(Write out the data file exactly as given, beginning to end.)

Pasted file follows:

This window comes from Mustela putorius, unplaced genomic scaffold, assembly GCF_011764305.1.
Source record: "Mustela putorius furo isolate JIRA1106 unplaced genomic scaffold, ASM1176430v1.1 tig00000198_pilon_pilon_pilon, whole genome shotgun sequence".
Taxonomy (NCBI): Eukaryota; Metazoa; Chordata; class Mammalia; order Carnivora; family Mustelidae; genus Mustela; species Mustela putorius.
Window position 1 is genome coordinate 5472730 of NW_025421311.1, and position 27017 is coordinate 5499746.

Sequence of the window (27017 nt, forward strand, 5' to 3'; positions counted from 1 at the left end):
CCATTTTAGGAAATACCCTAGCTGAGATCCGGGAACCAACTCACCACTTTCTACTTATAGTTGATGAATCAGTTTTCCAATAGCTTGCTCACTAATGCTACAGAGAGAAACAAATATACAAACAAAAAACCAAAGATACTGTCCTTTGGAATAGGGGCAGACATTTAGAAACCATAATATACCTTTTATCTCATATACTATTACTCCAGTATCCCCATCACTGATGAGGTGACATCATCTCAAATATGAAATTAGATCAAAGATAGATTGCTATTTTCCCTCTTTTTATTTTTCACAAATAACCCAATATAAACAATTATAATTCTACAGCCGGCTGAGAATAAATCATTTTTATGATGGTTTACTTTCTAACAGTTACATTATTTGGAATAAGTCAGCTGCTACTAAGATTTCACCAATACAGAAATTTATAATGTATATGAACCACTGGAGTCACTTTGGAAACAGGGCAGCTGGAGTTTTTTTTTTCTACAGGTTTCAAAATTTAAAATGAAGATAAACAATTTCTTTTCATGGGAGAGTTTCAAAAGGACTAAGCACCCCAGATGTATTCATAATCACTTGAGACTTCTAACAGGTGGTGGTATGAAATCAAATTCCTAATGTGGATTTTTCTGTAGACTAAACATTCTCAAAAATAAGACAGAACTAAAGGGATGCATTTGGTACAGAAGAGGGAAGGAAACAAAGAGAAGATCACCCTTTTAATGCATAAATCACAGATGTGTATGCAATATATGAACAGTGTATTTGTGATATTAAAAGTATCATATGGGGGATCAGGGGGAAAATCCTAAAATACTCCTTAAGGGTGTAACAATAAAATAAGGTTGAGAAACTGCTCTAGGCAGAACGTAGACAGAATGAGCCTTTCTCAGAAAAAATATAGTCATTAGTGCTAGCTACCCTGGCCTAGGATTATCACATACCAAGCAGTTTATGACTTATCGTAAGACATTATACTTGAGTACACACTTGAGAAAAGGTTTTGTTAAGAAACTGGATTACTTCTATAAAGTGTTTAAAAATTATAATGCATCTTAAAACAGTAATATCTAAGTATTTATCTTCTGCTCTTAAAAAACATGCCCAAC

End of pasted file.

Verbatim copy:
This window comes from Mustela putorius, unplaced genomic scaffold, assembly GCF_011764305.1.
Source record: "Mustela putorius furo isolate JIRA1106 unplaced genomic scaffold, ASM1176430v1.1 tig00000198_pilon_pilon_pilon, whole genome shotgun sequence".
Taxonomy (NCBI): Eukaryota; Metazoa; Chordata; class Mammalia; order Carnivora; family Mustelidae; genus Mustela; species Mustela putorius.
Window position 1 is genome coordinate 5472730 of NW_025421311.1, and position 27017 is coordinate 5499746.

Sequence of the window (27017 nt, forward strand, 5' to 3'; positions counted from 1 at the left end):
CCATTTTAGGAAATACCCTAGCTGAGATCCGGGAACCAACTCACCACTTTCTACTTATAGTTGATGAATCAGTTTTCCAATAGCTTGCTCACTAATGCTACAGAGAGAAACAAATATACAAACAAAAAACCAAAGATACTGTCCTTTGGAATAGGGGCAGACATTTAGAAACCATAATATACCTTTTATCTCATATACTATTACTCCAGTATCCCCATCACTGATGAGGTGACATCATCTCAAATATGAAATTAGATCAAAGATAGATTGCTATTTTCCCTCTTTTTATTTTTCACAAATAACCCAATATAAACAATTATAATTCTACAGCCGGCTGAGAATAAATCATTTTTATGATGGTTTACTTTCTAACAGTTACATTATTTGGAATAAGTCAGCTGCTACTAAGATTTCACCAATACAGAAATTTATAATGTATATGAACCACTGGAGTCACTTTGGAAACAGGGCAGCTGGAGTTTTTTTTTTCTACAGGTTTCAAAATTTAAAATGAAGATAAACAATTTCTTTTCATGGGAGAGTTTCAAAAGGACTAAGCACCCCAGATGTATTCATAATCACTTGAGACTTCTAACAGGTGGTGGTATGAAATCAAATTCCTAATGTGGATTTTTCTGTAGACTAAACATTCTCAAAAATAAGACAGAACTAAAGGGATGCATTTGGTACAGAAGAGGGAAGGAAACAAAGAGAAGATCACCCTTTTAATGCATAAATCACAGATGTGTATGCAATATATGAACAGTGTATTTGTGATATTAAAAGTATCATATGGGGGATCAGGGGGAAAATCCTAAAATACTCCTTAAGGGTGTAACAATAAAATAAGGTTGAGAAACTGCTCTAGGCAGAACGTAGACAGAATGAGCCTTTCTCAGAAAAAATATAGTCATTAGTGCTAGCTACCCTGGCCTAGGATTATCACATACCAAGCAGTTTATGACTTATCGTAAGACATTATACTTGAGTACACACTTGAGAAAAGGTTTTGTTAAGAAACTGGATTACTTCTATAAAGTGTTTAAAAATTATAATGCATCTTAAAACAGTAATATCTAAGTATTTATCTTCTGCTCTTAAAAAACATGCCCAAC